Challenges and future trends

The haulage sector is highly competitive and professional drivers are hard to find. The interest in working in road transport is decreasing and, according the entrepreneurs, the margins are small due to tightening transport agreements and terms of delivery. Typical offences and unhealthy practices in the transport sector include the violation of the driving and rest period requirements, overloading, unrealistically tight time schedules and speeding. The incomplete understanding of the consignee relating to their responsibilities sets challenges, for example for the safe delivery of heating oil. Increase of traffic volume is in itself already a threat to safety. Ever tighter schedules of TDG piece goods assignments is a specific challenge due to the large group of sending, receiving and transporting operators. A shortage of rest and stop sites and traffic control points suitable for checking TDG vehicles is a problem, particularly near the larger towns.

Strategic guidelines

In addition to the previously mentioned strategic TDG goals, the Ministry of Transport and Communications considers transport of piece goods a special challenge and has focused on this. The Ministry will continue to invest more into providing and more efficiently target dissemination of information to those operators most needing it. In accordance with the Ministry’s Traffic Safety Program, the heavy vehicle traffic control performances are monitored in conjunction with surveillance data from the police, customs and border guards. In order to achieve the Ministry’s vision, the decrease in number and minimisation of consequences of accidents involving professional transport parties will receive special attention. The Ministry will in particular enhance cargo securing through lobbying for the harmonisation of regulations across the EU area. The Ministry will also evaluate the potential benefits and costs (implementation and maintenance) to be gained from implementing various registers such as a Safety Advisor register.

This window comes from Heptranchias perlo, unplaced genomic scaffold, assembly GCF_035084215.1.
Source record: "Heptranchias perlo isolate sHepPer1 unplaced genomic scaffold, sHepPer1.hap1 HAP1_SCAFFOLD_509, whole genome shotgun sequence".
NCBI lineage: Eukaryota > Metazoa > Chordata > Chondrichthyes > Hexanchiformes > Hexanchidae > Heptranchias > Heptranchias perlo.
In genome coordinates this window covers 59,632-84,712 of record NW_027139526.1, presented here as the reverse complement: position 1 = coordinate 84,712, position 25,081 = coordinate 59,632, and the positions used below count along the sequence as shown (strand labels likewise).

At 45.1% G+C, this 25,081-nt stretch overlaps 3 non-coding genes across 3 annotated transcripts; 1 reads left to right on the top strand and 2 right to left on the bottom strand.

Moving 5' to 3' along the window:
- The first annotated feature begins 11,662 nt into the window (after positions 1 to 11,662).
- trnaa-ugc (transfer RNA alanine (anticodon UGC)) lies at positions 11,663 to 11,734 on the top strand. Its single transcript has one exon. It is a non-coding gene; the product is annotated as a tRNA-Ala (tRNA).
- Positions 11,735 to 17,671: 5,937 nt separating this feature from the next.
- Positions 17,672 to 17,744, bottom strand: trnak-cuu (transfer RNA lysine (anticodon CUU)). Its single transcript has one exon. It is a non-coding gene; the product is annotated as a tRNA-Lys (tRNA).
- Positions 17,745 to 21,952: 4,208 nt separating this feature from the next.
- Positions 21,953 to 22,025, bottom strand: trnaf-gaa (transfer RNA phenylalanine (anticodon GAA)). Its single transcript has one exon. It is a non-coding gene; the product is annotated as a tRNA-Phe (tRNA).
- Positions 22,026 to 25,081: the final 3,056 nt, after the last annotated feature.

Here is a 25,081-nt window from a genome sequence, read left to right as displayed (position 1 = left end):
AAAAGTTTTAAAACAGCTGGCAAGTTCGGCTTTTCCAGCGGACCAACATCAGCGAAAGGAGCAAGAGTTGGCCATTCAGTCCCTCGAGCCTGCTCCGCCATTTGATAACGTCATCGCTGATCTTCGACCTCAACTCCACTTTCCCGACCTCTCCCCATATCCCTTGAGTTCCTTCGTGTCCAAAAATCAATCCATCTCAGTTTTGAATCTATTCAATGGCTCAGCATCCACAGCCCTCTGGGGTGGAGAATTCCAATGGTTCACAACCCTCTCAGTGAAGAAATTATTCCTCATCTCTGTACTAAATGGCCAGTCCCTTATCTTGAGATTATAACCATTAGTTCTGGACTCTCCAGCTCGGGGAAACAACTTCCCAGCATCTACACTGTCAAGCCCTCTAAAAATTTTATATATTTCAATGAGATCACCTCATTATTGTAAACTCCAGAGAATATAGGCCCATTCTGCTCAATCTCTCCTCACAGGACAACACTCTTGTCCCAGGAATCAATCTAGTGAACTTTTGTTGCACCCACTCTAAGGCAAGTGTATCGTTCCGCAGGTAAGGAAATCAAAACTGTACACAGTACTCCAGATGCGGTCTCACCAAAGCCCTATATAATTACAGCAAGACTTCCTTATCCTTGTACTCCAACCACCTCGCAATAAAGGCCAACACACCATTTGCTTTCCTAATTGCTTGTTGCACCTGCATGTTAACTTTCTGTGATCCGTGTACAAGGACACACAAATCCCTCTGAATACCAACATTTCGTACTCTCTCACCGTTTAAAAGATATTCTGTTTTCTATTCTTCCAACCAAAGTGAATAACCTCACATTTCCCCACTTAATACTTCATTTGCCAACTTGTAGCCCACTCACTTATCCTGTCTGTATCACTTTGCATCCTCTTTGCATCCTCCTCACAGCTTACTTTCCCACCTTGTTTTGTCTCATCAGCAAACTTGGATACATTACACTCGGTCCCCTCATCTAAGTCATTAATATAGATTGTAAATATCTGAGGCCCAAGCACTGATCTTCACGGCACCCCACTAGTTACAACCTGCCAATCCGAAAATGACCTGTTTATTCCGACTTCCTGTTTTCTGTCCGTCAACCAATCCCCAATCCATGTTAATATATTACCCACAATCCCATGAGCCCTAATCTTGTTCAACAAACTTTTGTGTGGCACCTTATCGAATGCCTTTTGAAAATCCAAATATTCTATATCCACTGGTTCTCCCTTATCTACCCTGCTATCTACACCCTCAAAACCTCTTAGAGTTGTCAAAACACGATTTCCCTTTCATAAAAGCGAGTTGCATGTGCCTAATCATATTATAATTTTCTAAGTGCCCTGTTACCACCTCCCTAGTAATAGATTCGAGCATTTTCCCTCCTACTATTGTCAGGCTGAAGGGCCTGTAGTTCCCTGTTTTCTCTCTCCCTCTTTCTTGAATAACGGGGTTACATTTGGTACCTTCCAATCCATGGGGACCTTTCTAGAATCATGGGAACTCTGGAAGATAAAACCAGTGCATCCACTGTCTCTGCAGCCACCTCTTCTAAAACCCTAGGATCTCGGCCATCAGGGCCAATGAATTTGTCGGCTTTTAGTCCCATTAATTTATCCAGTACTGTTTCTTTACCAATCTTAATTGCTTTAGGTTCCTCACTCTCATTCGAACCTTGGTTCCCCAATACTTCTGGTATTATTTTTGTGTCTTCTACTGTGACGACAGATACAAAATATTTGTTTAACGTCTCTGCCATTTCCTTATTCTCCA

Lead Organisation
EU Contribution
Partner Organisations
EU Contribution